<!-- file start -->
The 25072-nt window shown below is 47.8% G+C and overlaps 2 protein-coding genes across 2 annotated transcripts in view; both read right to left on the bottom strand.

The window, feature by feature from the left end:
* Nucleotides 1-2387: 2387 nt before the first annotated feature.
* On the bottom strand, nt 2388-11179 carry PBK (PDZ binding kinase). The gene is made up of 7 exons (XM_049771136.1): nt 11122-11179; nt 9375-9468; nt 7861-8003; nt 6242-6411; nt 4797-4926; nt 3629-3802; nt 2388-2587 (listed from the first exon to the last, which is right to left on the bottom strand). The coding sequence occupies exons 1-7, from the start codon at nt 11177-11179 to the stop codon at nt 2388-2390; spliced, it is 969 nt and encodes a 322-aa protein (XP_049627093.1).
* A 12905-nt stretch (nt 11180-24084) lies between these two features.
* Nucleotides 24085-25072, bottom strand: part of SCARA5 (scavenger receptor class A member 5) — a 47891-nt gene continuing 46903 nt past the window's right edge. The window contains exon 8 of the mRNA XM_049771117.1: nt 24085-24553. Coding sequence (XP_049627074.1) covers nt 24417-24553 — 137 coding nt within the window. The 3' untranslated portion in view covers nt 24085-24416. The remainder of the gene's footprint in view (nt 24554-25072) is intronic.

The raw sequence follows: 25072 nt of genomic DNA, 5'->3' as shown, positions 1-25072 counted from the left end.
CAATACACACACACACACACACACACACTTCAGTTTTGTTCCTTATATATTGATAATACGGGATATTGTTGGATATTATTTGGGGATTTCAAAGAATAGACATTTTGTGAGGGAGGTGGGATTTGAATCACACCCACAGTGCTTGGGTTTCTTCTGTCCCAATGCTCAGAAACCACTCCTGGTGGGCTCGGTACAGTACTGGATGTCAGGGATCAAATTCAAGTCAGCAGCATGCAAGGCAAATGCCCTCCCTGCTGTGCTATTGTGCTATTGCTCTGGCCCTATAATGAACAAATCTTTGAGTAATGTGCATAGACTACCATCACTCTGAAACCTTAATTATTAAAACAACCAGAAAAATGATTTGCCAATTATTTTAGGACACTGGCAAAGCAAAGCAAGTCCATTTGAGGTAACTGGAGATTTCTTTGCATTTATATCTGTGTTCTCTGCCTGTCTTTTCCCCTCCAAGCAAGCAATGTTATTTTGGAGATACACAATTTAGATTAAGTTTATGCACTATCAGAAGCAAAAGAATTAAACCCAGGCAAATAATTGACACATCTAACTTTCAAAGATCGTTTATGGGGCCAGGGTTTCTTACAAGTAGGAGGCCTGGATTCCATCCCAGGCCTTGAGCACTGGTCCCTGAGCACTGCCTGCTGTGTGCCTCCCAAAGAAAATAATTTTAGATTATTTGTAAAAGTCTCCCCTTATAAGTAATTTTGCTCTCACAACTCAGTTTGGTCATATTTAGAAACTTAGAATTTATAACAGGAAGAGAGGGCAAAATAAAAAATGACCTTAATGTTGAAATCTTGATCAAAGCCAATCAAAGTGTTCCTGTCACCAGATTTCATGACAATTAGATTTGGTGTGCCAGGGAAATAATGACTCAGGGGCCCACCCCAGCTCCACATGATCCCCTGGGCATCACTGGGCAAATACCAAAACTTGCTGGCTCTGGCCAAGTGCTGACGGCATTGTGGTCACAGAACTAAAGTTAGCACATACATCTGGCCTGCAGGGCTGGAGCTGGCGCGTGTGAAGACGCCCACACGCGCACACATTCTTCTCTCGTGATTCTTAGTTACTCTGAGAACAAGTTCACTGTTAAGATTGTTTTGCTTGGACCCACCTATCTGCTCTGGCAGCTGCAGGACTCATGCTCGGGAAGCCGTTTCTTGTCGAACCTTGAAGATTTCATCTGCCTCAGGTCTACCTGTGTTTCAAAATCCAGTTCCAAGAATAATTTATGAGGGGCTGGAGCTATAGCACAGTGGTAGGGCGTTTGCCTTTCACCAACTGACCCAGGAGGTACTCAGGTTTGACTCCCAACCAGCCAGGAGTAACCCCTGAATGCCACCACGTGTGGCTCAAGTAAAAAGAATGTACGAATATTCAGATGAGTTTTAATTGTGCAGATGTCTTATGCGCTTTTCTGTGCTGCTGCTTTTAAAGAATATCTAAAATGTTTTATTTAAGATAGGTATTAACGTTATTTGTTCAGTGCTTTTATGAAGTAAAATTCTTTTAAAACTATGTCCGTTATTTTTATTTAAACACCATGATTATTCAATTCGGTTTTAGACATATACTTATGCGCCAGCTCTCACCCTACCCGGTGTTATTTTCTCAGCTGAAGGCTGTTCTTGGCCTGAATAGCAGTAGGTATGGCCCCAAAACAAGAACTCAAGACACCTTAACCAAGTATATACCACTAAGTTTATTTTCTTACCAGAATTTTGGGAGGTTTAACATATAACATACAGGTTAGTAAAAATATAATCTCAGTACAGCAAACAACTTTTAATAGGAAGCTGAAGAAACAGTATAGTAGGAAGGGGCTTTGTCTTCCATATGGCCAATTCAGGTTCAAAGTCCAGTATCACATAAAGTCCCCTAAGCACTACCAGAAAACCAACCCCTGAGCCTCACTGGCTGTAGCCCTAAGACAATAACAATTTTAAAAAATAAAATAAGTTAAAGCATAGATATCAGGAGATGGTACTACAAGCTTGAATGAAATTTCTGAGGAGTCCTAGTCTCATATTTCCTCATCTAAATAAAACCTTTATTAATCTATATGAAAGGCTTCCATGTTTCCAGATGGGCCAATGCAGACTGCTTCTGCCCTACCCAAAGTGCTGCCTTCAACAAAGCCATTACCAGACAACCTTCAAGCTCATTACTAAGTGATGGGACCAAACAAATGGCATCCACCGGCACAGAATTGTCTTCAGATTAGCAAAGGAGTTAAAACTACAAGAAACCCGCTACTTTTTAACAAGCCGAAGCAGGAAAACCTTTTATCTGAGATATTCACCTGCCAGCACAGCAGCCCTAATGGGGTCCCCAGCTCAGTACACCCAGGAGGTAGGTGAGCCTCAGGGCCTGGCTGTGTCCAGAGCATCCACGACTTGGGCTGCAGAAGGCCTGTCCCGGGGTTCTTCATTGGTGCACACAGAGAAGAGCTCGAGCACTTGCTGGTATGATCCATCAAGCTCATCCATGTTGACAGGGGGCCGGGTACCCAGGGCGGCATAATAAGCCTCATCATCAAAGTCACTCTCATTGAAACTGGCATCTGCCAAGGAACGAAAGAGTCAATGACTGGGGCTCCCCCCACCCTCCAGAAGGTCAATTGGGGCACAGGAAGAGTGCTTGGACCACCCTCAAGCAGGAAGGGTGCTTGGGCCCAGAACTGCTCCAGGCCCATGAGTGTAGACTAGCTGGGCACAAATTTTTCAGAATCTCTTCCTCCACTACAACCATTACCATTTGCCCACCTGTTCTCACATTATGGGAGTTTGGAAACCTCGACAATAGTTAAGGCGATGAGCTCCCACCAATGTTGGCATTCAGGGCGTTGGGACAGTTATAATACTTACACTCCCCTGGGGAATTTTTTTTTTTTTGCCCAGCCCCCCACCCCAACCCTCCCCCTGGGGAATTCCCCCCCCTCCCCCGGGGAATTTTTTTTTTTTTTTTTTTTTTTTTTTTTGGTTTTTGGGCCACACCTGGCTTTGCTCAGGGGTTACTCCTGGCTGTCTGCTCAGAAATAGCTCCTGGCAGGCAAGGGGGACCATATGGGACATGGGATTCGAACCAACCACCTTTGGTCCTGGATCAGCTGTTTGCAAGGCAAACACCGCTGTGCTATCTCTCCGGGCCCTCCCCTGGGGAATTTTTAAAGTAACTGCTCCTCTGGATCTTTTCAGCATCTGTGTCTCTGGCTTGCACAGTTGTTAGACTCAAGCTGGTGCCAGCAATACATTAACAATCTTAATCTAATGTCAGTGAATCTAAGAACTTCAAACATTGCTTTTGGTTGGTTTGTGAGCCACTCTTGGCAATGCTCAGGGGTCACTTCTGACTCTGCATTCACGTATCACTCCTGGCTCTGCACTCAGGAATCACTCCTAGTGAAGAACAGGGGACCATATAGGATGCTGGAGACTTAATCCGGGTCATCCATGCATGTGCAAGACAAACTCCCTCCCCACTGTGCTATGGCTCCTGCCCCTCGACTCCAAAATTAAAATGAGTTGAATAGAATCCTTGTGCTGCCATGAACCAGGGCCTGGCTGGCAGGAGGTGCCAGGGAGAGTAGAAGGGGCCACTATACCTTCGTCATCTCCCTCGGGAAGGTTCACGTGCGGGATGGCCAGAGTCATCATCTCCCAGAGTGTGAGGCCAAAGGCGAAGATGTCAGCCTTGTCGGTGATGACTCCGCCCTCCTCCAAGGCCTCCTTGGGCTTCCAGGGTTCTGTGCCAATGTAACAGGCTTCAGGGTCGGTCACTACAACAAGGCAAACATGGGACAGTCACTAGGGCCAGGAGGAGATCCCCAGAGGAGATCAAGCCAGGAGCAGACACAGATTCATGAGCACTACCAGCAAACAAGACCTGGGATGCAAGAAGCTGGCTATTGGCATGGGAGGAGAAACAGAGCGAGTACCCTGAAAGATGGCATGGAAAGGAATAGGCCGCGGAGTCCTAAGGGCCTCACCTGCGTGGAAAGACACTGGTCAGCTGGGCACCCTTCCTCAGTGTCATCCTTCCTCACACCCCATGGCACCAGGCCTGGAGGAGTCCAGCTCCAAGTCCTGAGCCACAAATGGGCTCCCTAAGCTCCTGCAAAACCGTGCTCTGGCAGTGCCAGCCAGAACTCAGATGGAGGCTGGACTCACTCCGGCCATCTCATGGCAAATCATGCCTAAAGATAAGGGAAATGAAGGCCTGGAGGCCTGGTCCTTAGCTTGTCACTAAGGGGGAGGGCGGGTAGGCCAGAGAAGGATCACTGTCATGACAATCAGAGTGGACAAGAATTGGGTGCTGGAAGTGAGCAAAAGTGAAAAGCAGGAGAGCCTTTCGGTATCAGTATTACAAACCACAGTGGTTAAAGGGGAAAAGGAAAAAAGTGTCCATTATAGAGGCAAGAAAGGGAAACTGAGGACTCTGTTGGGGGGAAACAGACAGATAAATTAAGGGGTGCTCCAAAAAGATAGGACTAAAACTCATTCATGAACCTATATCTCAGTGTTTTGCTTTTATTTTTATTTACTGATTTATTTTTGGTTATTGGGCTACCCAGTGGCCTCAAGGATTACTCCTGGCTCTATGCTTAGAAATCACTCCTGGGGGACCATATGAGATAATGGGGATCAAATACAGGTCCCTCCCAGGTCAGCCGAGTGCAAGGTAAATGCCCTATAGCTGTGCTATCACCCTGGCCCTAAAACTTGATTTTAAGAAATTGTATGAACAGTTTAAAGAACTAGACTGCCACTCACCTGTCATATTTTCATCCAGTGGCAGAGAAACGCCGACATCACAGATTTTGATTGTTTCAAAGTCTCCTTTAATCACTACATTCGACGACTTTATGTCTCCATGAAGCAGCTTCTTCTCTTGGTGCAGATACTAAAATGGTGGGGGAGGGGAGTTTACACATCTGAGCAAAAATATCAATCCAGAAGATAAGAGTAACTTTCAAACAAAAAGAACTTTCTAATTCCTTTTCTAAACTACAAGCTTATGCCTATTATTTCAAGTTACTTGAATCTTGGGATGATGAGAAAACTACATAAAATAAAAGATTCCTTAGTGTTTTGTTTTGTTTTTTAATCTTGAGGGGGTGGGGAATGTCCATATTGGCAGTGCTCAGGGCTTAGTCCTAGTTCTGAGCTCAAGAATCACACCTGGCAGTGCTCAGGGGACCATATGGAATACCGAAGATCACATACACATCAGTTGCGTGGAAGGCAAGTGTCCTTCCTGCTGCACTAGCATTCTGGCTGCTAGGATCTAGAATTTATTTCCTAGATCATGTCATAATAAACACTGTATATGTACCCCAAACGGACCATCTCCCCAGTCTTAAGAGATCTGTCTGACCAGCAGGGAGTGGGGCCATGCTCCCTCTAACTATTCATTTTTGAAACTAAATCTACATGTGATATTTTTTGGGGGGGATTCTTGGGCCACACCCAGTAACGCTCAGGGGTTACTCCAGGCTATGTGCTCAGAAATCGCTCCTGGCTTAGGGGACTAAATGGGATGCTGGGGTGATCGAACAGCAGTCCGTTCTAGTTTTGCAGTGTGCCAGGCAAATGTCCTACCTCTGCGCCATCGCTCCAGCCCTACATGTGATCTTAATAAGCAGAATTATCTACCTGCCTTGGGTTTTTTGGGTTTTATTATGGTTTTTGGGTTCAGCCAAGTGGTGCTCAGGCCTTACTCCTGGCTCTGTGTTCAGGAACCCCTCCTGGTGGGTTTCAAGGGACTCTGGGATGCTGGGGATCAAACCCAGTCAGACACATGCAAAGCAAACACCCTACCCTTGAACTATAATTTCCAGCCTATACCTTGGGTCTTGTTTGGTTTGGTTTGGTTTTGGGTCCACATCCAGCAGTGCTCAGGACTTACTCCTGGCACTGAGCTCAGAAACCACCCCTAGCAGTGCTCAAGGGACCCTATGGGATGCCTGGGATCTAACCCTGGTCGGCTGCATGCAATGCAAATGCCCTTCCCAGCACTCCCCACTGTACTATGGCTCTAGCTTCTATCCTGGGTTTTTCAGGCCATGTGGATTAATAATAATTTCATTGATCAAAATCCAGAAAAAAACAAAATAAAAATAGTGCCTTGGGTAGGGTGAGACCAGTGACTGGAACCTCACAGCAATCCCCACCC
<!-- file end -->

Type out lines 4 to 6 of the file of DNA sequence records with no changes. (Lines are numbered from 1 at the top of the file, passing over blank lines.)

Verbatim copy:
* On the bottom strand, nt 2388-11179 carry PBK (PDZ binding kinase). The gene is made up of 7 exons (XM_049771136.1): nt 11122-11179; nt 9375-9468; nt 7861-8003; nt 6242-6411; nt 4797-4926; nt 3629-3802; nt 2388-2587 (listed from the first exon to the last, which is right to left on the bottom strand). The coding sequence occupies exons 1-7, from the start codon at nt 11177-11179 to the stop codon at nt 2388-2390; spliced, it is 969 nt and encodes a 322-aa protein (XP_049627093.1).
* A 12905-nt stretch (nt 11180-24084) lies between these two features.
* Nucleotides 24085-25072, bottom strand: part of SCARA5 (scavenger receptor class A member 5) — a 47891-nt gene continuing 46903 nt past the window's right edge. The window contains exon 8 of the mRNA XM_049771117.1: nt 24085-24553. Coding sequence (XP_049627074.1) covers nt 24417-24553 — 137 coding nt within the window. The 3' untranslated portion in view covers nt 24085-24416. The remainder of the gene's footprint in view (nt 24554-25072) is intronic.